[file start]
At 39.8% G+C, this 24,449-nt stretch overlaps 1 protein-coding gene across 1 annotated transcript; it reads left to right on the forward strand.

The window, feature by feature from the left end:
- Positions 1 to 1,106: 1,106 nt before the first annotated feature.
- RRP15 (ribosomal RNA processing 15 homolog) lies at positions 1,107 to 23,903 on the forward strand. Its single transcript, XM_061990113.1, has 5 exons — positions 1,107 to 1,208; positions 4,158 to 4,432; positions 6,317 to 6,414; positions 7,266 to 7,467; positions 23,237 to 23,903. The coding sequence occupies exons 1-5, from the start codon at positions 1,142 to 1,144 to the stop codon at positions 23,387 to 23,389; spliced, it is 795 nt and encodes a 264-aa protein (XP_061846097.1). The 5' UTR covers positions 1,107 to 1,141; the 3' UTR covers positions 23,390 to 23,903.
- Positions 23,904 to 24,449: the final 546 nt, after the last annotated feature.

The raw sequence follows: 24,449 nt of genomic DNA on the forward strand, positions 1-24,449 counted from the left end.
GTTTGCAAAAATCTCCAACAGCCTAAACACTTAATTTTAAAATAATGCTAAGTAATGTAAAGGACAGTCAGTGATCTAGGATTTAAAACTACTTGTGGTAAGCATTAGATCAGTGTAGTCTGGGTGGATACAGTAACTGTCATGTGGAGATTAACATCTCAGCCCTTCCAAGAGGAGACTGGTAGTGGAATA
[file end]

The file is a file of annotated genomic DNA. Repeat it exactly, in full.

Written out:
At 39.8% G+C, this 24,449-nt stretch overlaps 1 protein-coding gene across 1 annotated transcript; it reads left to right on the forward strand.

The window, feature by feature from the left end:
- Positions 1 to 1,106: 1,106 nt before the first annotated feature.
- RRP15 (ribosomal RNA processing 15 homolog) lies at positions 1,107 to 23,903 on the forward strand. Its single transcript, XM_061990113.1, has 5 exons — positions 1,107 to 1,208; positions 4,158 to 4,432; positions 6,317 to 6,414; positions 7,266 to 7,467; positions 23,237 to 23,903. The coding sequence occupies exons 1-5, from the start codon at positions 1,142 to 1,144 to the stop codon at positions 23,387 to 23,389; spliced, it is 795 nt and encodes a 264-aa protein (XP_061846097.1). The 5' UTR covers positions 1,107 to 1,141; the 3' UTR covers positions 23,390 to 23,903.
- Positions 23,904 to 24,449: the final 546 nt, after the last annotated feature.

The raw sequence follows: 24,449 nt of genomic DNA on the forward strand, positions 1-24,449 counted from the left end.
GTTTGCAAAAATCTCCAACAGCCTAAACACTTAATTTTAAAATAATGCTAAGTAATGTAAAGGACAGTCAGTGATCTAGGATTTAAAACTACTTGTGGTAAGCATTAGATCAGTGTAGTCTGGGTGGATACAGTAACTGTCATGTGGAGATTAACATCTCAGCCCTTCCAAGAGGAGACTGGTAGTGGAATA